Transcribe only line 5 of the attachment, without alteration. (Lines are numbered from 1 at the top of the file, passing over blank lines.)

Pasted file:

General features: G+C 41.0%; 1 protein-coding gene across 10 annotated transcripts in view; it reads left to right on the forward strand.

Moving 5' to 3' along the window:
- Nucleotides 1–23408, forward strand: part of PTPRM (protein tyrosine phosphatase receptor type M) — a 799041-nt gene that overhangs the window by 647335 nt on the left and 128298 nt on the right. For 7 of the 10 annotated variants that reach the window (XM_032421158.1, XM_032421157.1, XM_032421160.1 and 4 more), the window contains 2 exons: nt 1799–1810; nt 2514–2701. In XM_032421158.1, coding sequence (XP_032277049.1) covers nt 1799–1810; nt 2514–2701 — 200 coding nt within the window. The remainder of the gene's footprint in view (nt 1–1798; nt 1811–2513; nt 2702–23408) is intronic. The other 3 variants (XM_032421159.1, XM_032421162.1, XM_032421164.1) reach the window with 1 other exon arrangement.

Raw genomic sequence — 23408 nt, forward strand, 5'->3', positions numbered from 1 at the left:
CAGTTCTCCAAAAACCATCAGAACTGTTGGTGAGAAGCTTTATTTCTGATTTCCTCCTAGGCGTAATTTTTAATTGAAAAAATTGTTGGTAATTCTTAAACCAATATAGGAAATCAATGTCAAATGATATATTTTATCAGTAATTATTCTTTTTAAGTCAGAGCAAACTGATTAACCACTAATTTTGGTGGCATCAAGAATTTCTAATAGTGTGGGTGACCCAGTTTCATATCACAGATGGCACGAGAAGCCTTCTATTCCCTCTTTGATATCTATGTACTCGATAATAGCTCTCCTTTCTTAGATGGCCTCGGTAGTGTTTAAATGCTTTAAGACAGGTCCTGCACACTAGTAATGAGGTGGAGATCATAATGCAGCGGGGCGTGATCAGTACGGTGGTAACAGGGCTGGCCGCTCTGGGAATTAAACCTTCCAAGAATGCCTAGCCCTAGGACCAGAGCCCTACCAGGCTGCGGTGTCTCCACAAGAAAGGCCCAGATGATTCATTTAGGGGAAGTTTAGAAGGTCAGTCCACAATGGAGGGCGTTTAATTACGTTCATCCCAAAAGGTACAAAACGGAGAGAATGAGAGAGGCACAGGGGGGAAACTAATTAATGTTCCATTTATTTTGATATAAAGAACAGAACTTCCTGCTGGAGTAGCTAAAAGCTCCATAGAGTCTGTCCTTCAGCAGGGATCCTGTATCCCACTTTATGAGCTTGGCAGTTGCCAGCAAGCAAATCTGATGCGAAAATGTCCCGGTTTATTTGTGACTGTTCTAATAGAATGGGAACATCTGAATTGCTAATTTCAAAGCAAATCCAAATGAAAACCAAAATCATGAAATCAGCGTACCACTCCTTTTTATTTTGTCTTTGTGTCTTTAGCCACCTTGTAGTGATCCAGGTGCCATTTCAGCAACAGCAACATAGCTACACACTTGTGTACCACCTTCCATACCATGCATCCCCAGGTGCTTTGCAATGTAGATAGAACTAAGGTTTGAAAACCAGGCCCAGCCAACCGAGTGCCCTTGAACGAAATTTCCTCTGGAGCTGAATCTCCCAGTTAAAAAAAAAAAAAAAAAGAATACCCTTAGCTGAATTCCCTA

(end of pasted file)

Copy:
CAGTTCTCCAAAAACCATCAGAACTGTTGGTGAGAAGCTTTATTTCTGATTTCCTCCTAGGCGTAATTTTTAATTGAAAAAATTGTTGGTAATTCTTAAACCAATATAGGAAATCAATGTCAAATGATATATTTTATCAGTAATTATTCTTTTTAAGTCAGAGCAAACTGATTAACCACTAATTTTGGTGGCATCAAGAATTTCTAATAGTGTGGGTGACCCAGTTTCATATCACAGATGGCACGAGAAGCCTTCTATTCCCTCTTTGATATCTATGTACTCGATAATAGCTCTCCTTTCTTAGATGGCCTCGGTAGTGTTTAAATGCTTTAAGACAGGTCCTGCACACTAGTAATGAGGTGGAGATCATAATGCAGCGGGGCGTGATCAGTACGGTGGTAACAGGGCTGGCCGCTCTGGGAATTAAACCTTCCAAGAATGCCTAGCCCTAGGACCAGAGCCCTACCAGGCTGCGGTGTCTCCACAAGAAAGGCCCAGATGATTCATTTAGGGGAAGTTTAGAAGGTCAGTCCACAATGGAGGGCGTTTAATTACGTTCATCCCAAAAGGTACAAAACGGAGAGAATGAGAGAGGCACAGGGGGGAAACTAATTAATGTTCCATTTATTTTGATATAAAGAACAGAACTTCCTGCTGGAGTAGCTAAAAGCTCCATAGAGTCTGTCCTTCAGCAGGGATCCTGTATCCCACTTTATGAGCTTGGCAGTTGCCAGCAAGCAAATCTGATGCGAAAATGTCCCGGTTTATTTGTGACTGTTCTAATAGAATGGGAACATCTGAATTGCTAATTTCAAAGCAAATCCAAATGAAAACCAAAATCATGAAATCAGCGTACCACTCCTTTTTATTTTGTCTTTGTGTCTTTAGCCACCTTGTAGTGATCCAGGTGCCATTTCAGCAACAGCAACATAGCTACACACTTGTGTACCACCTTCCATACCATGCATCCCCAGGTGCTTTGCAATGTAGATAGAACTAAGGTTTGAAAACCAGGCCCAGCCAACCGAGTGCCCTTGAACGAAATTTCCTCTGGAGCTGAATCTCCCAGTTAAAAAAAAAAAAAAAAAGAATACCCTTAGCTGAATTCCCTA